The answer is a 32x slow down, okay, so since warps only have 32 threads, you can't have worse than 32-way branch divergence. So, at worse, you'll have to deactivate each thread one at a time, execute some code and then activate another thread and deactivate you one, the one you just executed. And at most, you can do this 31 times. So, even if you have a 1,024 threads in a thread block, you won't experience worse than 32x slow down.
It's actually easy to construct such a kernel. For example, we could have a switch statement with 32 or more cases. If each thread in a warp switches to a different case, and each case took the same amount of time to execute. This segment of the kernel would run 32 times slower than if all the threads in a warp switch to the same case. Okay, so let's explore this with a quiz. So, I'm going to give you a bunch of switch statements and we're going to pretend that they're in a kernel and that all of the cases of those switch statements take an equal amount of time. Okay, so I'll do the first example to explain, the format that I'm looking for. Here, we've got a switch statement, this is in kernel code. It's switching on, the thread index, .x, mod 32, and that means that your going to get a number from 0 to 31. And, I've, I've just sort of used this short cut notation, to indicate that I've got cases 0 through 31. I want you to assume that all these cases take the same amount of time. And, then there's some more code and later on I'm actually going to launch this kernel, and I'm going to launch it in a configuration like this. It's going to have a single thread block with 1,024 threads. And so the question that I'm asking you is, what is the slowdown? Is it 1x, meaning no slowdown at all? Is it 32x, meaning, a factor of run 32 times slower through this section of the code, due to branch divergence. What's going on? And so I'll give you a series of these, using this sort of short hand notation, and I want you to think about what is the, the slowdown that you're going to get due to the thread divergence, the different threads in a warp. So the answer to this first one, this is sort of the example we've been discussing. Okay, every thread, is going to go a different path. Every thread in the warp, will have a different value for this thread index, those values will be 0 through 31. So every single thread will take a different path. And that means, that the warp is going to have to activate, each thread in turn run through that particular case, deactivate that thread, activate another thread run through that case and so forth. So this will lead to them maximum slowdown of 32 times. Here is our next example and what I am going to try to do for each of these examples is highlight in black the, the parts of the code that are different from, the, the first example that I gave. So in this case we are launching, similarly launching a kernel with 1,024 threads and now we have got cases 0 through 63 and we're, taking the thread index and we're moding it by 64, instead by 32. And your job is to figure out the slowdown. What about a two dimensional kernel? Here what I'm, using I'm using some shorthand to indicate that I'm launching a thread block which has 64 threads in the x direction and 16 threads in the y direction. Again a single thread block. And I'm going to switch on the y index of the thread. And next another example, where I'm going to switch on the y index of the thread, as before, except this time I'm launching a thread block with 16 by 16, threads.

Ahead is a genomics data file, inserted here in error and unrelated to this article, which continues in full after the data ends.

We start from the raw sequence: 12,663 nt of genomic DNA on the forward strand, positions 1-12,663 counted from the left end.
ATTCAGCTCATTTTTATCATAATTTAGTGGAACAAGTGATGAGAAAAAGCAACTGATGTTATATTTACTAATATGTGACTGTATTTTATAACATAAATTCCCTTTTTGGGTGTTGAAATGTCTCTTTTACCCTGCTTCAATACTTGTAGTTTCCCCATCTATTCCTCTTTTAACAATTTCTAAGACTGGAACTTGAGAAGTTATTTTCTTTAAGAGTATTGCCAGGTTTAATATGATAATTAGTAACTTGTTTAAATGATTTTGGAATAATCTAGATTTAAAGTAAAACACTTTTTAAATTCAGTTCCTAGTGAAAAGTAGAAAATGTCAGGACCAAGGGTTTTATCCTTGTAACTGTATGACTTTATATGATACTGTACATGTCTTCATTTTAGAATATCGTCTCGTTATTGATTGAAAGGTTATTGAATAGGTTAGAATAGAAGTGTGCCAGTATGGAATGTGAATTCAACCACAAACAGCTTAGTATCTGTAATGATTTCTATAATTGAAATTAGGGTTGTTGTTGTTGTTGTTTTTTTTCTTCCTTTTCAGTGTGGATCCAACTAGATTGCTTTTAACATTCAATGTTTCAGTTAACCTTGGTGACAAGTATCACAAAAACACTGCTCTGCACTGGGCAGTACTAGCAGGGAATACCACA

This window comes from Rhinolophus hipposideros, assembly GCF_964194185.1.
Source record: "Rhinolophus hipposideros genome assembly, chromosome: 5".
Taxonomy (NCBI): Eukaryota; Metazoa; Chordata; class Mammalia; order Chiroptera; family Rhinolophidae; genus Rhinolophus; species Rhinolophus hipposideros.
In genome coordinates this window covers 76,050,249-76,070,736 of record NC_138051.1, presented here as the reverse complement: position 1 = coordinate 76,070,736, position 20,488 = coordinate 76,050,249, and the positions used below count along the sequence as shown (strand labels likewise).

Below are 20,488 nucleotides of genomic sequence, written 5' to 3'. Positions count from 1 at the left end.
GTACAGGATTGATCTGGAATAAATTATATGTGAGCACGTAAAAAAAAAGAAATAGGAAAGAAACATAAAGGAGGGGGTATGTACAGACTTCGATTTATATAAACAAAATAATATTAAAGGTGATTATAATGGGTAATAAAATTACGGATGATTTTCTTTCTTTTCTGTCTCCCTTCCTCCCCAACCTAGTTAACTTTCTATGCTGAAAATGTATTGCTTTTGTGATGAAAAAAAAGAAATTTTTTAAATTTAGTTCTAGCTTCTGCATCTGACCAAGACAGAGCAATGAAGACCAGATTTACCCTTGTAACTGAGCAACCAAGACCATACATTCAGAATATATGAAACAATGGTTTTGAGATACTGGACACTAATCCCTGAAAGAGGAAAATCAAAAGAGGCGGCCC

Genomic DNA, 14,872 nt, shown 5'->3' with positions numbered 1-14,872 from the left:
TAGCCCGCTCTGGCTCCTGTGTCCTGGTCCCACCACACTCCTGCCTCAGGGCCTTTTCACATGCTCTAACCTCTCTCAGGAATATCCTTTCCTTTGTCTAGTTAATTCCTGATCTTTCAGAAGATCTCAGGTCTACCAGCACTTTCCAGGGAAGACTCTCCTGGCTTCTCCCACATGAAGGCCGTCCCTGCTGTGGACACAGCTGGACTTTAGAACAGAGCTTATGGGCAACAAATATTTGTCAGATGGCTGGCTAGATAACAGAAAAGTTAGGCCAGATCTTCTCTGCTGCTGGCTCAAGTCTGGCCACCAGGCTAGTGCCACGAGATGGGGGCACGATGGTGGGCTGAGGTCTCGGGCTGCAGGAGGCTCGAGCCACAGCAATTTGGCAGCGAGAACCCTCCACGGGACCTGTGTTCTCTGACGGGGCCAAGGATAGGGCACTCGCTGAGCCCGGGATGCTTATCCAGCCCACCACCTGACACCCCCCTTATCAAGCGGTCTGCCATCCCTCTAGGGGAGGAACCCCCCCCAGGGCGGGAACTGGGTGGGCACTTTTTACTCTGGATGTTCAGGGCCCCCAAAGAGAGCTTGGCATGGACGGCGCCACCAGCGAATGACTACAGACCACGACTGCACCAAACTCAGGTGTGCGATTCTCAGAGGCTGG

So, the thing to understand about this first example, is that the maximum slow down is 32. There are only 32 threads in a warp so no matter, no matter how many cases there are, no matter how many ways you can branch, you're not going to branch more than 32 ways in a single warp because there's only 32 threads in that warp. So again, the maximum here is going to be 32, 32x slowdown, for just this segment of code, right, for this switch statement in particular. What about this case? We're going to switch on the thread index of y. So, the thing you need to understand is that CUDA assigns thread ideas to warps in such as a way that the x ID varies fastest, the y ID varies slower, the z ID varies slowest. And this is much more clear if I use a concrete example. So, when my quiz question, I have a 64 by 16 thread block. So, let's just draw that out. Here's thread with x ID 0, x ID 1, x ID 2 and so forth, and these are the y IDs. So, this first row has y ID 1, the second row has y ID 2, all the way down to y ID comprising x IDs 0 through 31. Then another warp, again, with 32 threads containing thread IDs 32 through 63. And yet another warp with y ID equal to 1 and x ID varying from 0 to 31, and so forth. So now, we know the answer to our question. All of the threads in a given warp, in this case, belong to the same y ID, they all have the same y ID. And that means that we'll get no slow down at all because all of the threads will be branching to the same place. What about this next case where we've got a smaller thread block that has 16 by 16 threads? So in this case, we only have 16 x IDs that it can assign to a warp before it has to change to the next y ID and start assigning the next set of x IDs. So, all of these threads will be placed into a single warp. The first 16 in the first half of the warp, the next 16 in the next half of the warp. Next, all of these threads will be placed in a warp, and so on. And so now, as you can see, there are two different y IDs for the threads in a single warp. So, we'll end up having to execute this code twice for this warp. Ones with 1 y ID, ones with a second y ID will end up with a total of a 2x slow down.
Lets do three more examples. In this example, we're switching on the thread index dot x mod 2 and we're launching a single thread block with 1024 threads,one- dimensional. In this example, we're switching on threadIdx.x divided by 32, Enter to divide. Otherwise, the same 1024 threads, one- dimensional. And finally, we'll switch on threadIdx.x divided by 8. Now, our case range is from 0 to 63 and again, we're going to launch 1024 threads single, one dimensional block. So, what is the slow down for these three situations?